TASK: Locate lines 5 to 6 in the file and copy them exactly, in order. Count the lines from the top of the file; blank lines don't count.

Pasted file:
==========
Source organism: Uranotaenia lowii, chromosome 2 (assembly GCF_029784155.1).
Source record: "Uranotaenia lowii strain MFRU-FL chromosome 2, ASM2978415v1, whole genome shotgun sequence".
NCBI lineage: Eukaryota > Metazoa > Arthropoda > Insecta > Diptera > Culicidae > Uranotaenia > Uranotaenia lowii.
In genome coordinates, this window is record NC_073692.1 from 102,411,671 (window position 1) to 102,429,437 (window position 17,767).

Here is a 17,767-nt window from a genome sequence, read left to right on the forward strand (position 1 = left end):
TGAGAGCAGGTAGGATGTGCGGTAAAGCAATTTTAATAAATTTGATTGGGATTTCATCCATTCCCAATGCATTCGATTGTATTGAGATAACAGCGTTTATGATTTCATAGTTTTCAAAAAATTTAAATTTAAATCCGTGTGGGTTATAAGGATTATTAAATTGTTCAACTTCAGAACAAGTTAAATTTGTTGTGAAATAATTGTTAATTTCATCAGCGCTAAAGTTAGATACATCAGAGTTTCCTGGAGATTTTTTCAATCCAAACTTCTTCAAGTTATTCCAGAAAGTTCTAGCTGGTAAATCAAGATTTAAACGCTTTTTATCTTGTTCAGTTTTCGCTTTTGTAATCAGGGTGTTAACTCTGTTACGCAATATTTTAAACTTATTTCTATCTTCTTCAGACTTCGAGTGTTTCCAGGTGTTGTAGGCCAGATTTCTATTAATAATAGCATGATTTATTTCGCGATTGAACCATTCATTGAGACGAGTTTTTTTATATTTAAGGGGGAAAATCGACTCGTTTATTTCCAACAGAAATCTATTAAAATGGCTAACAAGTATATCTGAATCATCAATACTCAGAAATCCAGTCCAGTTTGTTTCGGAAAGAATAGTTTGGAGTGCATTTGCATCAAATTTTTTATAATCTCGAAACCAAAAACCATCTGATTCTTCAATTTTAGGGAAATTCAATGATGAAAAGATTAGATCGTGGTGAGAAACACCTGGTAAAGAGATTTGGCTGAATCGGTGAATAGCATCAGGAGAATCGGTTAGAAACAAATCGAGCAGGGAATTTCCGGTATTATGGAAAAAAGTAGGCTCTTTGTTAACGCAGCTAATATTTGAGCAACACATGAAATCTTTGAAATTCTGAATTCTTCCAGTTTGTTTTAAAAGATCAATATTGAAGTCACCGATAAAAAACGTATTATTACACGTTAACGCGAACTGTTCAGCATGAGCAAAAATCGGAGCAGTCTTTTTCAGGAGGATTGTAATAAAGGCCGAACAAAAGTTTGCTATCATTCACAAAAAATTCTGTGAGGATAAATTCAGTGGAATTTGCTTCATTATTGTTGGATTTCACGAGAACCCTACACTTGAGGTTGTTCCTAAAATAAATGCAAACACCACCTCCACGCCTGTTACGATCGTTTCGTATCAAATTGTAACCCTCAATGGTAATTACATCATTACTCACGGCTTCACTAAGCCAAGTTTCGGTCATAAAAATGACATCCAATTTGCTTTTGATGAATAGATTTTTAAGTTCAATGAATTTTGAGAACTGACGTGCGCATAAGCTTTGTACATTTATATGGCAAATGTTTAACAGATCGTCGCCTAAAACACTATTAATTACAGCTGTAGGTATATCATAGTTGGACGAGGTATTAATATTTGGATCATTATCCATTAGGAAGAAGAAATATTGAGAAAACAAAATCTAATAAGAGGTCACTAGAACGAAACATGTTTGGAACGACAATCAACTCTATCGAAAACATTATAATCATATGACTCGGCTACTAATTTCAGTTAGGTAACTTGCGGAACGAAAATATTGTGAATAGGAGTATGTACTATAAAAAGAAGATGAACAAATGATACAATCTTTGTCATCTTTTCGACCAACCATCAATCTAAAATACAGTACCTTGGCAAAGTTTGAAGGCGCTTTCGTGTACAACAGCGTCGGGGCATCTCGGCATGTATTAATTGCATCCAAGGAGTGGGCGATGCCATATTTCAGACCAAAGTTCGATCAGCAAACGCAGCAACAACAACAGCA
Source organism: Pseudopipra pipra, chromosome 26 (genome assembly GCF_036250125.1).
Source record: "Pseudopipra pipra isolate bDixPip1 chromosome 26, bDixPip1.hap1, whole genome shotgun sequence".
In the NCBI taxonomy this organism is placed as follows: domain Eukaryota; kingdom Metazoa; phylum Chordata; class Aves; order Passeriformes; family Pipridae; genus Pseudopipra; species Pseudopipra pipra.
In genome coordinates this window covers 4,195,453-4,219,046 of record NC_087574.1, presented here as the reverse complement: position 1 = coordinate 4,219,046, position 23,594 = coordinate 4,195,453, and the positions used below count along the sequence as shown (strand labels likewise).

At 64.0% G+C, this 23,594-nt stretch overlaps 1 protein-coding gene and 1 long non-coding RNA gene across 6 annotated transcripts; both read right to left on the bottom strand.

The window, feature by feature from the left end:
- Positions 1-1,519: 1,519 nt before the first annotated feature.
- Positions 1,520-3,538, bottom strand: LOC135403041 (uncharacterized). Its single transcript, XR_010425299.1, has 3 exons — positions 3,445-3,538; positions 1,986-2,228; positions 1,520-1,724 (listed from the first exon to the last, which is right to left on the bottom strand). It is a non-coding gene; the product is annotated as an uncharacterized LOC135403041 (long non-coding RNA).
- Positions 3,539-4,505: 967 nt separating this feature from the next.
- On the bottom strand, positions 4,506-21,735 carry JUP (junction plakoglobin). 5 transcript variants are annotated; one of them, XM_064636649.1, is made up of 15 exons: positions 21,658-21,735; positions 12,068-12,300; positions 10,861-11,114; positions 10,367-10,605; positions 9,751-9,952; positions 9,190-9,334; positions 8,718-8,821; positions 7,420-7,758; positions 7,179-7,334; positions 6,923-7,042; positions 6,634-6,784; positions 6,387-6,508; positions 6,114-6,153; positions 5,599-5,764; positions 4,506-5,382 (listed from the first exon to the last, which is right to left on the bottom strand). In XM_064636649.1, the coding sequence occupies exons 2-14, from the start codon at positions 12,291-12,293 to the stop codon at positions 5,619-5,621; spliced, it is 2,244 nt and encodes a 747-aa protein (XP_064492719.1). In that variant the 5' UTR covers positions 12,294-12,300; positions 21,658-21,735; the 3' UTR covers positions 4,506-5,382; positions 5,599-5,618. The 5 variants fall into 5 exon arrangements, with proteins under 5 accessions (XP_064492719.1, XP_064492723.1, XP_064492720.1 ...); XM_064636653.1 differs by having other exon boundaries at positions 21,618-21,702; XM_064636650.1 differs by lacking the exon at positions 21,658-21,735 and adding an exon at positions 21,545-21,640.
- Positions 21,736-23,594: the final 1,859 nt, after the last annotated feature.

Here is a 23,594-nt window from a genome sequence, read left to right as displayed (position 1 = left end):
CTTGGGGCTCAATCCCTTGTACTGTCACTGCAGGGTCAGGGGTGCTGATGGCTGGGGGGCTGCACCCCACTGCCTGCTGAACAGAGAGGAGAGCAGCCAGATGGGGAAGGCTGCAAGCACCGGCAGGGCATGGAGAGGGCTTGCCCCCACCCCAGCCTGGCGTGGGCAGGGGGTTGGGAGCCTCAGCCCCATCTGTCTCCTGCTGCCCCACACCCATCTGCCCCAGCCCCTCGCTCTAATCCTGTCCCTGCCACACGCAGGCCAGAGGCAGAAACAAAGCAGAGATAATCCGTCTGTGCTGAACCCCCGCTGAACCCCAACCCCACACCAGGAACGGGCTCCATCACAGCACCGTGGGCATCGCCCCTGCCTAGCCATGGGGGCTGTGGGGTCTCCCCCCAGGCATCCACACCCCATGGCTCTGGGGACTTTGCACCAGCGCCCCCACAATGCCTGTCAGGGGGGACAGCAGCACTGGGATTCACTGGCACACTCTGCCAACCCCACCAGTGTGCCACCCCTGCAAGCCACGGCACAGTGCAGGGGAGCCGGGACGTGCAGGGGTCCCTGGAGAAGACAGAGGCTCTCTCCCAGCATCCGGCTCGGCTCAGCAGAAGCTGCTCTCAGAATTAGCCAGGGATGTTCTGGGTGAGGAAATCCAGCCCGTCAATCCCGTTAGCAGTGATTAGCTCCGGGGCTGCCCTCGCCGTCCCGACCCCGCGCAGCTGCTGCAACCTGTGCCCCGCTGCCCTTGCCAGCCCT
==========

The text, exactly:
Here is a 17,767-nt window from a genome sequence, read left to right on the forward strand (position 1 = left end):
TGAGAGCAGGTAGGATGTGCGGTAAAGCAATTTTAATAAATTTGATTGGGATTTCATCCATTCCCAATGCATTCGATTGTATTGAGATAACAGCGTTTATGATTTCATAGTTTTCAAAAAATTTAAATTTAAATCCGTGTGGGTTATAAGGATTATTAAATTGTTCAACTTCAGAACAAGTTAAATTTGTTGTGAAATAATTGTTAATTTCATCAGCGCTAAAGTTAGATACATCAGAGTTTCCTGGAGATTTTTTCAATCCAAACTTCTTCAAGTTATTCCAGAAAGTTCTAGCTGGTAAATCAAGATTTAAACGCTTTTTATCTTGTTCAGTTTTCGCTTTTGTAATCAGGGTGTTAACTCTGTTACGCAATATTTTAAACTTATTTCTATCTTCTTCAGACTTCGAGTGTTTCCAGGTGTTGTAGGCCAGATTTCTATTAATAATAGCATGATTTATTTCGCGATTGAACCATTCATTGAGACGAGTTTTTTTATATTTAAGGGGGAAAATCGACTCGTTTATTTCCAACAGAAATCTATTAAAATGGCTAACAAGTATATCTGAATCATCAATACTCAGAAATCCAGTCCAGTTTGTTTCGGAAAGAATAGTTTGGAGTGCATTTGCATCAAATTTTTTATAATCTCGAAACCAAAAACCATCTGATTCTTCAATTTTAGGGAAATTCAATGATGAAAAGATTAGATCGTGGTGAGAAACACCTGGTAAAGAGATTTGGCTGAATCGGTGAATAGCATCAGGAGAATCGGTTAGAAACAAATCGAGCAGGGAATTTCCGGTATTATGGAAAAAAGTAGGCTCTTTGTTAACGCAGCTAATATTTGAGCAACACATGAAATCTTTGAAATTCTGAATTCTTCCAGTTTGTTTTAAAAGATCAATATTGAAGTCACCGATAAAAAACGTATTATTACACGTTAACGCGAACTGTTCAGCATGAGCAAAAATCGGAGCAGTCTTTTTCAGGAGGATTGTAATAAAGGCCGAACAAAAGTTTGCTATCATTCACAAAAAATTCTGTGAGGATAAATTCAGTGGAATTTGCTTCATTATTGTTGGATTTCACGAGAACCCTACACTTGAGGTTGTTCCTAAAATAAATGCAAACACCACCTCCACGCCTGTTACGATCGTTTCGTATCAAATTGTAACCCTCAATGGTAATTACATCATTACTCACGGCTTCACTAAGCCAAGTTTCGGTCATAAAAATGACATCCAATTTGCTTTTGATGAATAGATTTTTAAGTTCAATGAATTTTGAGAACTGACGTGCGCATAAGCTTTGTACATTTATATGGCAAATGTTTAACAGATCGTCGCCTAAAACACTATTAATTACAGCTGTAGGTATATCATAGTTGGACGAGGTATTAATATTTGGATCATTATCCATTAGGAAGAAGAAATATTGAGAAAACAAAATCTAATAAGAGGTCACTAGAACGAAACATGTTTGGAACGACAATCAACTCTATCGAAAACATTATAATCATATGACTCGGCTACTAATTTCAGTTAGGTAACTTGCGGAACGAAAATATTGTGAATAGGAGTATGTACTATAAAAAGAAGATGAACAAATGATACAATCTTTGTCATCTTTTCGACCAACCATCAATCTAAAATACAGTACCTTGGCAAAGTTTGAAGGCGCTTTCGTGTACAACAGCGTCGGGGCATCTCGGCATGTATTAATTGCATCCAAGGAGTGGGCGATGCCATATTTCAGACCAAAGTTCGATCAGCAAACGCAGCAACAACAACAGCA